Morocco uses migrants to press Spain over Western Sahara: analysts
Some 6,000 migrants have since Monday swum or used tiny inflatable boats to cross unimpeded into the tiny territory from neighbouring Morocco, sparking a crisis for Madrid.
The surge in arrivals comes after Rabat expressed anger last month over Spain's decision to admit the leader of the Polisario Front, Brahim Ghali, to a Spanish hospital to be treated for Covid-19.
The Algeria-backed Polisario Front has long fought for Western Sahara's independence from Morocco. A desert region the size of Britain, it was a Spanish colony until 1975.
In a strongly worded statement, Morocco's foreign ministry accused Spain of admitting Ghali under a false identity without informing Rabat and warned of repercussions for ties between the countries.
Moroccan authorities saw the hospitalisation in Spain of Ghali, "the leader of their main enemy," as a "very hostile decision", said Irene Fernandez-Molina, an international relations professor at the University of Exeter.
Rabat is also using the Ghali affair as a "pretext" to pile pressure on Madrid to follow Washington's lead and change its policy on Western Sahara, "which is the top issue always for Moroccan foreign policy," she added.
In December the United States under former president Donald Trump became the first Western country to recognise Moroccan sovereignty over the Western Sahara in exchange for Rabat's normalisation of relations with Israel.
#UPDATE Spain returns to Morocco 1,500 migrants out of the roughly 6,000 who entered the Spanish enclave of Ceuta on Monday - a record for a single day.— AFP News Agency (@AFP) May 18, 2021
More than 80 migrants have also crossed a high barrier from Morocco into Spain's Melilla enclave pic.twitter.com/aYprfUtVoH
The "expectation of Moroccan authorities since" then has been that other Western nations would do the same, said Feranandez-Molina, an expert on the Western Sahara conflict.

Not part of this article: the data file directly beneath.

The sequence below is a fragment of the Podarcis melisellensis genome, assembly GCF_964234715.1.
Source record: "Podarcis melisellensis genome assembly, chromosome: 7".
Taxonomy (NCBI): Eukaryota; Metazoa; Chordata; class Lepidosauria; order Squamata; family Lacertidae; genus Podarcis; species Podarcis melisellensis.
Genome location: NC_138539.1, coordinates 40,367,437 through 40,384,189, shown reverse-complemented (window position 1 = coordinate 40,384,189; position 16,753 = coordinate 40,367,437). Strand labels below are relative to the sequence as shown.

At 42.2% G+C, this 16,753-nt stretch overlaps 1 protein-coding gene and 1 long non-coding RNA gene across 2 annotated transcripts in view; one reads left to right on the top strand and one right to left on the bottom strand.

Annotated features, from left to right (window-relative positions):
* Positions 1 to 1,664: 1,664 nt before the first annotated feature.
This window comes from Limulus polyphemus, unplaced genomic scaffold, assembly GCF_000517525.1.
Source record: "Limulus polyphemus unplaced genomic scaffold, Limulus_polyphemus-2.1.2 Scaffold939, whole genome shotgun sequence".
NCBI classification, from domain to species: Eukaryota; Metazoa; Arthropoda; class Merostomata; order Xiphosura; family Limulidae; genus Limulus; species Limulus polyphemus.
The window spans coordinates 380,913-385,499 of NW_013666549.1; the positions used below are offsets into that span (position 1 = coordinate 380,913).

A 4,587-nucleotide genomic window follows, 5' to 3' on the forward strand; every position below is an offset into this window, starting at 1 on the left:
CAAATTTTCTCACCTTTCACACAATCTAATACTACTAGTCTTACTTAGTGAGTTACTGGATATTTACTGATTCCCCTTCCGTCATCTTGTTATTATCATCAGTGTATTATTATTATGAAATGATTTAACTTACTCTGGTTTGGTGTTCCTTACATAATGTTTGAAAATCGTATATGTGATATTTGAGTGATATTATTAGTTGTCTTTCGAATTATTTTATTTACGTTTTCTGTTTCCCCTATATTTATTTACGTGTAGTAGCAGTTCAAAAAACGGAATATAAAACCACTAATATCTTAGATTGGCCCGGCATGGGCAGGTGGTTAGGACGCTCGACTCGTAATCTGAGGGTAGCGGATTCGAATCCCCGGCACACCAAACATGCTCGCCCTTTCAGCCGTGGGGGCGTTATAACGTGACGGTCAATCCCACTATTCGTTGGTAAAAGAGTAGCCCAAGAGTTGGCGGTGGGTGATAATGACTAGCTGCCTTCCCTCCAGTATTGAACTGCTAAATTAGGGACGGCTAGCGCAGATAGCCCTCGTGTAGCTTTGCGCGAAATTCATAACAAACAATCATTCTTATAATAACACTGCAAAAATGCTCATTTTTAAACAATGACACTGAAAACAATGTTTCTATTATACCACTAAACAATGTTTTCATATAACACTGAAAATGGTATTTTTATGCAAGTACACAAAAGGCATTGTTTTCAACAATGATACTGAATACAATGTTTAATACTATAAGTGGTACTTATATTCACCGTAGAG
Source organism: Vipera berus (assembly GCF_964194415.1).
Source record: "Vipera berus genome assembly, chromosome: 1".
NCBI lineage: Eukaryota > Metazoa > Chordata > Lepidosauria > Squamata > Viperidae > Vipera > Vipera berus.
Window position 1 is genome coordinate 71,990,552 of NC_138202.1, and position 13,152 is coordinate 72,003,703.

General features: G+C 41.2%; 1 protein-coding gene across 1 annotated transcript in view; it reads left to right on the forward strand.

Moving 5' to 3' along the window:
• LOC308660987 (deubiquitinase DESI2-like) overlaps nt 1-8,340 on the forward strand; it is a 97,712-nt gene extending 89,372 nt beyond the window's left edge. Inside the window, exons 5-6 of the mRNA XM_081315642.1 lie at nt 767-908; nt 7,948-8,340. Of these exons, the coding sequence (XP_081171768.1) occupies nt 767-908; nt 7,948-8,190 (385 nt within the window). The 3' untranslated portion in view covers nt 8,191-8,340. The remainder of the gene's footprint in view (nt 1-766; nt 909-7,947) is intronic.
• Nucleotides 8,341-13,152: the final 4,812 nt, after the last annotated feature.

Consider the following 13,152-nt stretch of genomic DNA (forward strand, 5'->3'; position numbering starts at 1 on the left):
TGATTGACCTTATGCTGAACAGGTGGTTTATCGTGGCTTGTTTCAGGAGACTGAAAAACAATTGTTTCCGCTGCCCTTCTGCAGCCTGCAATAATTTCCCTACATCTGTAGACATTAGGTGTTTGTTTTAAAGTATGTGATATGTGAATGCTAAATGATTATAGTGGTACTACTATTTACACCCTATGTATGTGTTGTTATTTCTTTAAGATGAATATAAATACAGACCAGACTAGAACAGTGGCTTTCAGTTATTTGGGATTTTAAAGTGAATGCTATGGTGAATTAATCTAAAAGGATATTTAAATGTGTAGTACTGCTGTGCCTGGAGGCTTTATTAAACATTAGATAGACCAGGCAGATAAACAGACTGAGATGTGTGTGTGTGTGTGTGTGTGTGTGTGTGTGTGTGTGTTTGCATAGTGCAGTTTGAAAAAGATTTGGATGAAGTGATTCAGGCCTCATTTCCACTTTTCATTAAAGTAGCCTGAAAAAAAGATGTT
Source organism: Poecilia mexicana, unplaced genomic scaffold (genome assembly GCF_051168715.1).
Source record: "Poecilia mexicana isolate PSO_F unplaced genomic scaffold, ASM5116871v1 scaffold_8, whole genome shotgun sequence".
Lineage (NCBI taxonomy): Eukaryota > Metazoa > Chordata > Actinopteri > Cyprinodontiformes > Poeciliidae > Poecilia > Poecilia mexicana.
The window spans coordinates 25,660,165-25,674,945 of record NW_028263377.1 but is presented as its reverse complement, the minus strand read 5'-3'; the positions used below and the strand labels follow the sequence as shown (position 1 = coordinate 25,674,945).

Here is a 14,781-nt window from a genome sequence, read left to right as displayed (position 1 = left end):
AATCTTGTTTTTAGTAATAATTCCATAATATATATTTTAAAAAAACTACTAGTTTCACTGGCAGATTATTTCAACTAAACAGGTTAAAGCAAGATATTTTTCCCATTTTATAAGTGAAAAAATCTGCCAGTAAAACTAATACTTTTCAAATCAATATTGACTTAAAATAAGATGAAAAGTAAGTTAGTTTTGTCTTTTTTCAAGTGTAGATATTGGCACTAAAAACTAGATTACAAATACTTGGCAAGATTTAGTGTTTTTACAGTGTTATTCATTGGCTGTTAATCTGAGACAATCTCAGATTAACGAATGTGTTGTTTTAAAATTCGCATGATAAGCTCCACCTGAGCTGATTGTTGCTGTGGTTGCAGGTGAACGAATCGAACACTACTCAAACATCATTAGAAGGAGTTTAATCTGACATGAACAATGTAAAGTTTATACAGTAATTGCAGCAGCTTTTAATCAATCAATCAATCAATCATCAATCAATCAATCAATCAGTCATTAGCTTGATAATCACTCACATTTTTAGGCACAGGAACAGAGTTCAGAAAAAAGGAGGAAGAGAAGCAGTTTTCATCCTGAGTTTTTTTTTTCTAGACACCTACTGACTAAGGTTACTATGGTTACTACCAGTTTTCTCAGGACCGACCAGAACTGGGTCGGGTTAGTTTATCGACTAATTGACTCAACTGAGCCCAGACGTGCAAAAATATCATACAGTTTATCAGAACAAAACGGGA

"In the case of Spain, Morocco has a very strong card to play which is migration control," she told AFP.
Before the influx of migrants to Ceuta, Spain was already grappling with a surge in migrant arrivals on the Canary Islands off the Moroccan coast.
Last year more than 23,000 migrants reached the archipelago, a figure eight times higher than in 2019, interior ministry figures show.
And this year, the arrivals so far have more than doubled the number for the same period in 2020.
Spain has tried to appear neutral on the Western Sahara issue. It maintains a solution to the issue can only come from an agreement brokered by the United Nations.
Spain's foreign ministry has said it allowed Ghali in for "strictly humanitarian" reasons.
Ignacio Cembrero, a Spanish journalist seen as an expert on the Western Sahara, said Spain's position is important to Morocco because "it is the former colonial power" in Western Sahara.
"And its voice in the United Nations, even if it is not on the Security Council, would always be listened to," he told AFP.
Morocco in March already suspended its repatriation flights of migrants from the Canaries, Cembrero said.
Mohamed Benaissa, the head of the North Observatory for Human Rights in the Moroccan border town of Fnideq, said Monday's influx "could be linked to the diplomatic crisis between Morocco and Spain" over the Western Sahara.
Isaías Barrenada, an international relations professor at the Complutense University of Madrid, said Morocco had sent a "strong message" by allowing the migrant surge in Ceuta.
"The message is: 'without Morocco's cooperation in the control of migrants, Spain has a problem so Spain should listen to Morocco's demands'," he told AFP.
"Spain, like any other European nation, is very sensitive to this type of pressure because it has an internal political cost."
After calling off a trip to Paris, Spanish Prime Minister Pedro Sanchez arrived Tuesday in Ceuta, vowing to "restore order" as soon as possible.
Eduard Soler, a North Africa expert at the Barcelona Centre for International Affairs, said Morocco has a long history of "using the migration card to exert pressure on Spain".
"It is not as if Morocco does not have the capacity to control its borders. Morocco decides to be more or less strict in the control of its border depending on the status of its relationship" with Spain, he added.